Join 3,421 readers in helping fund MetaFilter (Hide)


What's the best thing to say during teacher associate interview?
July 27, 2011 11:35 AM   Subscribe

Hi, I will be going to a teacher associate job interview next week. This is where I will be sort of like a teacher's aide. Do any of you have great comments or responses that will impress the interviewer?

For example, if I'm asked what my philosophy is for disciplining students, I thought I'd say (what I really think) which is, I would re-direct the student away from the bad behavior and toward something new.

I thought I'd also explain that I think every student should be treated as an individual.

Any help or thoughts from you guys would be great!
posted by lynnie-the-pooh to Education (12 answers total) 4 users marked this as a favorite
 
Where possible, have concrete strategies and examples to back up your philosophies.
posted by canine epigram at 11:37 AM on July 27, 2011


Emphasize consistency and the idea that it's the teacher's classroom. If, say, the teacher feels that students who hit someone get a consequence, note that you'd be willing to follow that protocol. I've worked in a lot of classrooms and I can tell you that teachers appreciate someone who is willing to work as part of a cohesive team.

What age range is this for? If you're being interviewed by a school district, know that you may be interviewed by multiple people at once (something I wish I had known going in) and that there is a set of questions they have to ask each candidate.

Good luck.
posted by corey flood at 11:43 AM on July 27, 2011


I would develop answers to the following questions...

What's your background in education? Do you have X years of experience working in classrooms, Y years studying education in college or grad school? How will your teaching philosophies coexist with those of your host teacher? What teaching philosophies do you subscribe to, and how do you plan to execute them in the classroom?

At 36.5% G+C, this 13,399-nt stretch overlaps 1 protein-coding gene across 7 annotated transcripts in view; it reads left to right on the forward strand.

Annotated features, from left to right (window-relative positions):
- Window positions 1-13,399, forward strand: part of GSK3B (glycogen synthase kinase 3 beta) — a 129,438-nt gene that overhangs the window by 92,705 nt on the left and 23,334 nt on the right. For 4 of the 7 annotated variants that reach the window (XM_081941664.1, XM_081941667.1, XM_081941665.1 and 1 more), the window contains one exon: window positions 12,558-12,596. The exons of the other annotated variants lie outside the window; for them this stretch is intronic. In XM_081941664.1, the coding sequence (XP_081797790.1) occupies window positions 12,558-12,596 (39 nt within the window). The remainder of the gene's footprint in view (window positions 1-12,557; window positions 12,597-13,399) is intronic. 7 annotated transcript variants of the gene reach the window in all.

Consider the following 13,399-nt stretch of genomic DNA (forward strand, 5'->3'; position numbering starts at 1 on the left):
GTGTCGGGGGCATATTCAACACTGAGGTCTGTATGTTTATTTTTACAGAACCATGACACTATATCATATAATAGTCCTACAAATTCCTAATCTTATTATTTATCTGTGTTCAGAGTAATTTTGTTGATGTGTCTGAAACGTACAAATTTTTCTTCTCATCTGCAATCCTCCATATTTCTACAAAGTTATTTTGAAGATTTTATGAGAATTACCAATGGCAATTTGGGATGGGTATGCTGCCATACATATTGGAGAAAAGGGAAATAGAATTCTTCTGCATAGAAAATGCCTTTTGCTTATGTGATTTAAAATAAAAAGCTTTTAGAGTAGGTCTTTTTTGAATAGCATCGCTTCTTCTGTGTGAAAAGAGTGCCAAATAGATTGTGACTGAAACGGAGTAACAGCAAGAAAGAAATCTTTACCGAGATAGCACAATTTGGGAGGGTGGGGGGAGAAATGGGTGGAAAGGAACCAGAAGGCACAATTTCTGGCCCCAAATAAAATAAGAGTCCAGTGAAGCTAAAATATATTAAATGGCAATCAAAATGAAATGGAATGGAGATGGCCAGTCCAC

Have you done research about the host school you've applied to? What's the demographic there? What's the district's overall socio-economic level? Will you be working with students who are bilingual or English Language Learners? Do you have strategies for working with students who have special needs or different abilities?
posted by These Birds of a Feather at 11:47 AM on July 27, 2011


I would echo corey flood's recommendation that you present yourself as open-minded and willing (and eager) to learn from the teacher. They are going to hire the person the teacher feels is most compatible - not someone who is gunning for her job, second-guessing or, especially, talking from theory/book learning rather than experience.
posted by Sweetie Darling at 12:05 PM on July 27, 2011


I'm trying to remember what questions I've been asked when going on these interviews. There's the typical interview questions, of course, like tell me about yourself, what's your experience in education, what are your strongest characteristic, what is your weakness, etc... They will likely also ask you what you will do when a child is making a poor choice (this is the language we use in my school, but they may not use it in this school), to which I echo the suggestion that you reply that you will follow the teacher's classroom management plan for consequences or however you want to phrase it.

They may also ask you if there was a time you found a child frustrating and if so, to tell them about that time and how you handled it. Here I think they mostly just want to know that you realize kids can be super frustrating at times and your usual response to this isn't to flip your lid.

In general, be as friendly as you can while nervous at a job interview, and not to be a downer, but if you don't get the job don't beat yourself up about it too much. I've found that schools often already have somebody in mind that they already know, but of course that isn't always the case!

Good luck! I work as a teaching assistant now, and it can be a really fun job. I'll post back later if I can think of anything else I've been asked!
posted by rosethorn at 1:31 PM on July 27, 2011


Lots of great advice here!

Again, knowing the age we're talking about would help. I've only had aides twice. Once was awesome and one less so. What made the awesome one a rockstar:
- She asked what texts we'd be reading so that she could read them ahead of time. (This was for an English class, btw. Seriously, that was amazing and awesome and really helped integrate her more solidly into the classes, making her a real adult authority, even if she didn't have full mastery of the associated literary devices, grammar lesson, etc.)
- She was always alert and monitoring the class at large when not working one-on-one with a student.
- She was AMAZING at working with kids one-on-one. As I mentioned above, she may not have been able to rattle off the definition of, metaphor, for example, but she would model the thinking process behind whatever question or task the struggling kid was working on. Being an "expert learner."
- She always had my back on behavior issues (i.e. keeping expectations on acceptable/not acceptable, consequences, etc. consistent)
- She took initiative to correct off-task or distracting behaviors as they happened, which allowed me to keep on teaching instead of stopping, addressing the behavior, and then having to get the class back.